Photo from NASA/Applied Physics Laboratory/Southwest Research Institute
Graduate student Trey Wenger has been awarded a prestigious fellowship from the Metro Washington chapter of the Achievement Rewards for College Scientists (ARCS) Foundation, "a nationally recognized nonprofit organization started and run entirely by women who boost American leadership and aid in advancement of science and technology." Trey will use this funding to support his research on the morphological and chemical structure of the Milky Way.
The Univesity of Virginia's Center for Global Inquiry has awarded a grant to support the Virginia/Chilean Universtiy Network for Astronomy, or VICUNAS. The program leverages UVA’s 20 years of collaboration in Chile with a new, state-of-the-art infrared spectrograph – called APOGEE-2 – that will soon yield an unprecedented survey of the southern half of the Milky Way. Astronomy professor Steve Majewski and senior research scientist John Wilson are working with seven Chilean universities to operate the instrument, sharing time, knowledge and expertise and exchanging students.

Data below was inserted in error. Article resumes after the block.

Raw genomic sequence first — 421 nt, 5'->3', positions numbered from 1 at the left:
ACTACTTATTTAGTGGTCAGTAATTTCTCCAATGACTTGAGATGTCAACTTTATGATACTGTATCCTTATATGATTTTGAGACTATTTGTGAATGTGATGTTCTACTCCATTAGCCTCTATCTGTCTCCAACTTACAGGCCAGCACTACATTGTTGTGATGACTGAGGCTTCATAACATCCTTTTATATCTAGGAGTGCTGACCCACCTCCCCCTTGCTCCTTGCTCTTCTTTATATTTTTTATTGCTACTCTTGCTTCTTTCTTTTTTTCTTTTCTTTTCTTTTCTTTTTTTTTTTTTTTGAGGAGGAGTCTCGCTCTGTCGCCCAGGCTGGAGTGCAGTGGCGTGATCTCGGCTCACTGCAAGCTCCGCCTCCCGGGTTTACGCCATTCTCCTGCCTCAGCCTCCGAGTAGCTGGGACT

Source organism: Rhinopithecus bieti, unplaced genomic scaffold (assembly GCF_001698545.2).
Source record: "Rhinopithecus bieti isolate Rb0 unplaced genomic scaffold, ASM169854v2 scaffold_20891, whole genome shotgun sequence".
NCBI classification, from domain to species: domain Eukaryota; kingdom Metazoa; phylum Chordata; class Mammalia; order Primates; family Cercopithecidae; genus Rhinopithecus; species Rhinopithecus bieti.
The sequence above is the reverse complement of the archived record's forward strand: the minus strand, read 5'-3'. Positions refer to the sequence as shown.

UVA graduate student Thankful Cromartie used the Arecibo Observatory to observe unidentified gamma-ray sources in the Fermi Gamma-ray Space Telescope source catalog and discovered six new millisecond pulsars! Five of the six pulsars are in interacting compact binaries (with periods < 8.1 hr), while the sixth is a more typical neutron star-white dwarf binary with an 83-day orbital period.
Newly formed dwarf galaxies were likely the reason that the universe heated up about 13 billion years ago, according to new work by an international team of scientists that included University of Virginia astronomer Trinh Thuan. The finding opens an avenue for better understanding the early period of the universe’s 14 billion year history.